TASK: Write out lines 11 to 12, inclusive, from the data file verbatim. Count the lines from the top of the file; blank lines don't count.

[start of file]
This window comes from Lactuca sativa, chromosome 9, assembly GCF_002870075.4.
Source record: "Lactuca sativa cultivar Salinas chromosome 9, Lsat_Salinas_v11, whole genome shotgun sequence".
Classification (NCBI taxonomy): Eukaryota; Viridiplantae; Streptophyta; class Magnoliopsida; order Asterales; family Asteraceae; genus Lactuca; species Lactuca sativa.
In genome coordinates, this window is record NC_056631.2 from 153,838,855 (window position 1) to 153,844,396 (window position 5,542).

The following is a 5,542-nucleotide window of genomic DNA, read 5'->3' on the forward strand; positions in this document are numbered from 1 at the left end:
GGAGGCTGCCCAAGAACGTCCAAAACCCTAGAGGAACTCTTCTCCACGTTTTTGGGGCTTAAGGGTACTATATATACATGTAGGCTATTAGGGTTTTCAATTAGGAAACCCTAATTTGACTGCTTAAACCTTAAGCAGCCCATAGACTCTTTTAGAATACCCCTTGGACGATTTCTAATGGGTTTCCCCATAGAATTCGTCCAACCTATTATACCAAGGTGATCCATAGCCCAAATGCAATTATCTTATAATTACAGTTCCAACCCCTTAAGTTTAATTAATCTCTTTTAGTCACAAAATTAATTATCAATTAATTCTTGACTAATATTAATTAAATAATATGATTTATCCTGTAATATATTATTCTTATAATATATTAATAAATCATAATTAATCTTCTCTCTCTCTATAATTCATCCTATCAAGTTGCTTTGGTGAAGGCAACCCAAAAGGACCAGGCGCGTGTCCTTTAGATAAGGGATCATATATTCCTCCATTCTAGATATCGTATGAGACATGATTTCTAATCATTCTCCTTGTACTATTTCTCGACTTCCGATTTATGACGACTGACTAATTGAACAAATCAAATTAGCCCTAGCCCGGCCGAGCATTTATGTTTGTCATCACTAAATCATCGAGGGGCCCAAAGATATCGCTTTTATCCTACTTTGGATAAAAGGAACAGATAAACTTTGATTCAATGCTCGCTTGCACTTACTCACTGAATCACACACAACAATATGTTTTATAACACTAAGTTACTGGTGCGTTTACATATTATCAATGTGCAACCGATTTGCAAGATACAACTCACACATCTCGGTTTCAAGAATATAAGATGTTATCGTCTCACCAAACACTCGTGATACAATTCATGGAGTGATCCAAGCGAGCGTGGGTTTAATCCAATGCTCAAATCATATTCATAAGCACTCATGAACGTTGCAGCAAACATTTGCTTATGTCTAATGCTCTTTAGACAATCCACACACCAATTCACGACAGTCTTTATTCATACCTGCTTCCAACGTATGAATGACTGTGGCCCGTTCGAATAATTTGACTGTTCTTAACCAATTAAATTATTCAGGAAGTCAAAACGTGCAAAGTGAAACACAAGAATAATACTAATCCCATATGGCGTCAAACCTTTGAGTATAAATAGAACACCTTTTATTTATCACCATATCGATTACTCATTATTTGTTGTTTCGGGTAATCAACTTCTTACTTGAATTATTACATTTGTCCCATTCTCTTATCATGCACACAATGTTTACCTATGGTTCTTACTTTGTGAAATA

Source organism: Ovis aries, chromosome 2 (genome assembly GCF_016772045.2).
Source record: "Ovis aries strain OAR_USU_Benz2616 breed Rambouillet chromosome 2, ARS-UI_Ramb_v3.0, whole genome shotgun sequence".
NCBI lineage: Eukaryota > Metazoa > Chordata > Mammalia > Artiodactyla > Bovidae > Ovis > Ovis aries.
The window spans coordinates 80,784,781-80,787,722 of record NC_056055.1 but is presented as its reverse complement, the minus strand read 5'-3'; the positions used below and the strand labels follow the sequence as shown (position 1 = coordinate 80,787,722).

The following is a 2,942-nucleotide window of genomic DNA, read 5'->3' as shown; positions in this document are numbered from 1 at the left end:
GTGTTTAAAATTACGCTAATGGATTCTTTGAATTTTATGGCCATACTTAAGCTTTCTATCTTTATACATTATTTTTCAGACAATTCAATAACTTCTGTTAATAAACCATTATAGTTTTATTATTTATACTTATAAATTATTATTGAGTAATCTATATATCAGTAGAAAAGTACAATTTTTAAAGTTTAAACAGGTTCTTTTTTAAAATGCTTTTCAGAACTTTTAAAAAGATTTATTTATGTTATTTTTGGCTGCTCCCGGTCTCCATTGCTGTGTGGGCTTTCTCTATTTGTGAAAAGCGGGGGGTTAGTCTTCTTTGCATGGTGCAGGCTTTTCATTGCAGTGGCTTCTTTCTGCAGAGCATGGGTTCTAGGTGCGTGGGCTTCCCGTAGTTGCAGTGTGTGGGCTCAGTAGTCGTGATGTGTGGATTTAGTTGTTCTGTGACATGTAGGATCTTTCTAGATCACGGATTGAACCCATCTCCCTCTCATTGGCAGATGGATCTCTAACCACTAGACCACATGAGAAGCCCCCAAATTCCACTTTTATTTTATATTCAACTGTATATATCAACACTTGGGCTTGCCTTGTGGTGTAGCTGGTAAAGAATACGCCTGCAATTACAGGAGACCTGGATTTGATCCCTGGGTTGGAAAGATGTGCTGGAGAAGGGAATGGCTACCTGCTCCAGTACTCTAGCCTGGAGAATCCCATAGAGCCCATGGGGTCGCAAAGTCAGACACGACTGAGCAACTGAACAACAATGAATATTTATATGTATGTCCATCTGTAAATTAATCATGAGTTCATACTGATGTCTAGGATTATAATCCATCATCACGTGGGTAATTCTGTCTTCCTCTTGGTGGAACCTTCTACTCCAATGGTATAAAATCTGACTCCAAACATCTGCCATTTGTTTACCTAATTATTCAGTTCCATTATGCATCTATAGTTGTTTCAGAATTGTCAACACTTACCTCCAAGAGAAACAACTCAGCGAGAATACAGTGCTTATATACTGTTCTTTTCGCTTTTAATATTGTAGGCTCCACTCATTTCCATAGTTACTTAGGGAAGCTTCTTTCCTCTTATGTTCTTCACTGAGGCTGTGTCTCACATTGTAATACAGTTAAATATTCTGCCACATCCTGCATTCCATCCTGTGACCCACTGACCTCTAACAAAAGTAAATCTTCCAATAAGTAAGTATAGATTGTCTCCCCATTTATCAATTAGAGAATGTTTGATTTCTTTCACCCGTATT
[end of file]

The following is a 2,942-nucleotide window of genomic DNA, read 5'->3' as shown; positions in this document are numbered from 1 at the left end:
GTGTTTAAAATTACGCTAATGGATTCTTTGAATTTTATGGCCATACTTAAGCTTTCTATCTTTATACATTATTTTTCAGACAATTCAATAACTTCTGTTAATAAACCATTATAGTTTTATTATTTATACTTATAAATTATTATTGAGTAATCTATATATCAGTAGAAAAGTACAATTTTTAAAGTTTAAACAGGTTCTTTTTTAAAATGCTTTTCAGAACTTTTAAAAAGATTTATTTATGTTATTTTTGGCTGCTCCCGGTCTCCATTGCTGTGTGGGCTTTCTCTATTTGTGAAAAGCGGGGGGTTAGTCTTCTTTGCATGGTGCAGGCTTTTCATTGCAGTGGCTTCTTTCTGCAGAGCATGGGTTCTAGGTGCGTGGGCTTCCCGTAGTTGCAGTGTGTGGGCTCAGTAGTCGTGATGTGTGGATTTAGTTGTTCTGTGACATGTAGGATCTTTCTAGATCACGGATTGAACCCATCTCCCTCTCATTGGCAGATGGATCTCTAACCACTAGACCACATGAGAAGCCCCCAAATTCCACTTTTATTTTATATTCAACTGTATATATCAACACTTGGGCTTGCCTTGTGGTGTAGCTGGTAAAGAATACGCCTGCAATTACAGGAGACCTGGATTTGATCCCTGGGTTGGAAAGATGTGCTGGAGAAGGGAATGGCTACCTGCTCCAGTACTCTAGCCTGGAGAATCCCATAGAGCCCATGGGGTCGCAAAGTCAGACACGACTGAGCAACTGAACAACAATGAATATTTATATGTATGTCCATCTGTAAATTAATCATGAGTTCATACTGATGTCTAGGATTATAATCCATCATCACGTGGGTAATTCTGTCTTCCTCTTGGTGGAACCTTCTACTCCAATGGTATAAAATCTGACTCCAAACATCTGCCATTTGTTTACCTAATTATTCAGTTCCATTATGCATCTATAGTTGTTTCAGAATTGTCAACACTTACCTCCAAGAGAAACAACTCAGCGAGAATACAGTGCTTATATACTGTTCTTTTCGCTTTTAATATTGTAGGCTCCACTCATTTCCATAGTTACTTAGGGAAGCTTCTTTCCTCTTATGTTCTTCACTGAGGCTGTGTCTCACATTGTAATACAGTTAAATATTCTGCCACATCCTGCATTCCATCCTGTGACCCACTGACCTCTAACAAAAGTAAATCTTCCAATAAGTAAGTATAGATTGTCTCCCCATTTATCAATTAGAGAATGTTTGATTTCTTTCACCCGTATT